2017-12-06 / Front Page

108th Police Precinct Community Council Talks Crime Prevention During Holidays

By Thomas Cogan
At the 108th Police Precinct Community Council meeting for November, a Cop(s) of the Month ceremony, a crime report, a talk by a crime prevention officer and the usual holiday season warning about protecting your valuables were all taken care of at Sunnyside Community Services, within a half-hour’s time.  Such brevity was fine for Commander Captain Ralph Forgione, who had other business to tend to and left in a hurry once the meeting was ended.

He started with the Cop of the Month awards, which went to three officers, only one of whom was present.  The commander is still reviewing meritorious action displayed during this past summer.  The incident handled by the three officers occurred Friday, August 18 at 3:30 in the afternoon, when they were called by a man that police are generally familiar with, who told the officers that he had been mugged and robbed by someone with a portentous name, Heavy, who the commander said is a known drug dealer. 

The alleged crime victim led the officers to where he believed Heavy could be found.  When all arrived, the officers quickly agreed the scene did not look good and perhaps the victim was more a collaborator; so as a precaution they handcuffed and detained their complainant and found and apprehended Heavy, then arrested both.  At the meeting, Patrol Officer John Miszuk accepted the awards for himself and the absent officers, Sergeant Mateusz Tkaczuk and Detective Bryan Quinn.  Capt. Forgione said that Miszuk is in training to be a detective himself.

The commander zipped through the crime report, saying that for the year it represented a general decline in criminal activity in the precinct.  That was not to glide over the report of two rapes, which he said appeared to be domestic incidents.  He did say that two of the index crimes, burglary and grand larceny auto, which have been local sore points over the years, are dropping fast  Still, he had to tell the story of one car theft.  A local businessman reported that one of his employees had had his car stolen, but had to include the all-too-familiar reason why:  he’d left his keys in the ignition slot. There was some information about who the thief might be, which when it was checked out proved to be true.  The thief was arrested and the car was returned to an owner who might have felt both grateful and penitent.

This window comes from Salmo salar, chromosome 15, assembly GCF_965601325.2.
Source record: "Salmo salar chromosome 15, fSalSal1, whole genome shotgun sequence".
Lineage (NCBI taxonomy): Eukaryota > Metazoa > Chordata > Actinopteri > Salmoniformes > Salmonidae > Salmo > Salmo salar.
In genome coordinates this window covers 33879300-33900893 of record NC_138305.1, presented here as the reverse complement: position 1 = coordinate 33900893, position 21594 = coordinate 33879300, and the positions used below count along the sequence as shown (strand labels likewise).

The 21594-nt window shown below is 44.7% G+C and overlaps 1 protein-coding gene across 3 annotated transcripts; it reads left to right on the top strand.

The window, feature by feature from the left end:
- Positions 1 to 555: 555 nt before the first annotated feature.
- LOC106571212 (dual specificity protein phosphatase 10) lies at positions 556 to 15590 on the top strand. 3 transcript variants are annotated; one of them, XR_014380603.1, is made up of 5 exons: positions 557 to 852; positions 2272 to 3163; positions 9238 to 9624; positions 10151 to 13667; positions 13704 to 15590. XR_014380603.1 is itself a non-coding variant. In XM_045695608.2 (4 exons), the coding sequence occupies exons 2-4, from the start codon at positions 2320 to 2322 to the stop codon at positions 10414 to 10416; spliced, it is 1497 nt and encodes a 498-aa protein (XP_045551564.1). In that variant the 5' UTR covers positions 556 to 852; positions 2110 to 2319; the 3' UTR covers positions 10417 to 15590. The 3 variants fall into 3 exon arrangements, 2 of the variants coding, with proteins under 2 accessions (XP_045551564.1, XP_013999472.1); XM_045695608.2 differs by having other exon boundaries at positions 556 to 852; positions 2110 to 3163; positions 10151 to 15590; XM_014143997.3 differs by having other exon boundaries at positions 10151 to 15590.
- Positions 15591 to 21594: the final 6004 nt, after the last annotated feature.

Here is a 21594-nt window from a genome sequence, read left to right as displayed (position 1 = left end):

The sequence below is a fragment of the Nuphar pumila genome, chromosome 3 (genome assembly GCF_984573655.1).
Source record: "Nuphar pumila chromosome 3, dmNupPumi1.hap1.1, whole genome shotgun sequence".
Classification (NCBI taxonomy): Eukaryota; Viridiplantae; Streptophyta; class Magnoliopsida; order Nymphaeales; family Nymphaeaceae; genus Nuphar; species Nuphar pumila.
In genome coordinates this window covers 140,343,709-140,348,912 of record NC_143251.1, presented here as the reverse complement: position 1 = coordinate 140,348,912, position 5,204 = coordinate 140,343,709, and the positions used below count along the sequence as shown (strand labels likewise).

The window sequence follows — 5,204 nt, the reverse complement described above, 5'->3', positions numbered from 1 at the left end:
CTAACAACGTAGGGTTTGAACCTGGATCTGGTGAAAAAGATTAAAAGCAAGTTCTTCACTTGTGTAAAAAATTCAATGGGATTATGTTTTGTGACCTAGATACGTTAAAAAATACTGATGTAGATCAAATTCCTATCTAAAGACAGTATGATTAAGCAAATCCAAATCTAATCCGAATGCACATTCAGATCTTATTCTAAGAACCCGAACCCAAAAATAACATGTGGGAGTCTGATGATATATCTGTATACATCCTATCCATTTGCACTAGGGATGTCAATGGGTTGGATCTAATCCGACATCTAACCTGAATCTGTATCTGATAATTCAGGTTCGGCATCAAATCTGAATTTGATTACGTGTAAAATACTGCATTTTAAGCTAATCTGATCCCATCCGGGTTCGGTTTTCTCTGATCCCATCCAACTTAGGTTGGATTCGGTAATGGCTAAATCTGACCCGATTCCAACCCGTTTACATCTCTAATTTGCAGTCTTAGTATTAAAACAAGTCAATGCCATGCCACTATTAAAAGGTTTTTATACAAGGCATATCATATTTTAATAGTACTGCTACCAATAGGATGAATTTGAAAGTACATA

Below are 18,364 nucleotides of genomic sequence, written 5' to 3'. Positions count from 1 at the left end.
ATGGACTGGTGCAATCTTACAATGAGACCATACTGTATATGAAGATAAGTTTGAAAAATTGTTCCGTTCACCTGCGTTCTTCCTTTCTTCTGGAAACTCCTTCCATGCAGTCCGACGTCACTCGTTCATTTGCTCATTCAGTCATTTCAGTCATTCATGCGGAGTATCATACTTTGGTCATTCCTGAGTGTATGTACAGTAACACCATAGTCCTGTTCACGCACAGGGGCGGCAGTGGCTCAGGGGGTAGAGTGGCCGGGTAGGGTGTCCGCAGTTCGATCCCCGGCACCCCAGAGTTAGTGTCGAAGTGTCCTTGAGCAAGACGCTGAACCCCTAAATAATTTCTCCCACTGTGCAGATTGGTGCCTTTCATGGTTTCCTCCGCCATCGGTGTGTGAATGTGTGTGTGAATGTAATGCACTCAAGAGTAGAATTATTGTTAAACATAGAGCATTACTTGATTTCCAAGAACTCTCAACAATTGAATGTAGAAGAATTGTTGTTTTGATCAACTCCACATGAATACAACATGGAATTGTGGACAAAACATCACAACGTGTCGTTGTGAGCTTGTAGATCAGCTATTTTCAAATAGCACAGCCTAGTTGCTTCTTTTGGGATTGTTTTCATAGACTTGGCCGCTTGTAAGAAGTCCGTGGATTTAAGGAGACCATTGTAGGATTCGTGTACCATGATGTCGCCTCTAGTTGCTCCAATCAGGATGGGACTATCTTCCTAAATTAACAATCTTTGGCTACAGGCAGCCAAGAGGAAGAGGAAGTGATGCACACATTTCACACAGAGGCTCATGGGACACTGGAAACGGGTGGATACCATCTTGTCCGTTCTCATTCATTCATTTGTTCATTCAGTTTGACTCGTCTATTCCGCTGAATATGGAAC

Sgt. Tom Morales was at the meeting to promote the block watcher program, which he said lets ordinary citizens be the “eyes and ears” of the police. It requires only an hour’s training and every trainee gets a number, good only for the local precinct, he further explained.  He used the terrorist shootings in San Bernardino, CA in December 2015 as an occurrence that might have been made less violent than it could have been because neighbors of the shooters gave the police information that helped them track the couple down after they had fled the shooting scene.

He handed out NYPD crime prevention books, both the standard book and the senior citizens’ version, which comes in a tote bag that contains such devices as a Uniball 207 pen, which is useful for writing checks with ink that “fishing” thieves, taking mail from mailboxes, cannot “wash” from stolen checks before substituting their own figures on them; or a personal alarm that can be set off by pulling it apart to produce a screech meant to shock and repel potential molesters.  As for the tote bag, it has reflecting stripes on it that at night can indicate to automobile drivers that a bag carrier is crossing the street.

Finally, the holiday warning, issued by P.O. José Torres.  Pickpockets and purse grabbers are doing their Christmas shopping too, he said, so don’t be careless with your property, and may your days be merry and bright.

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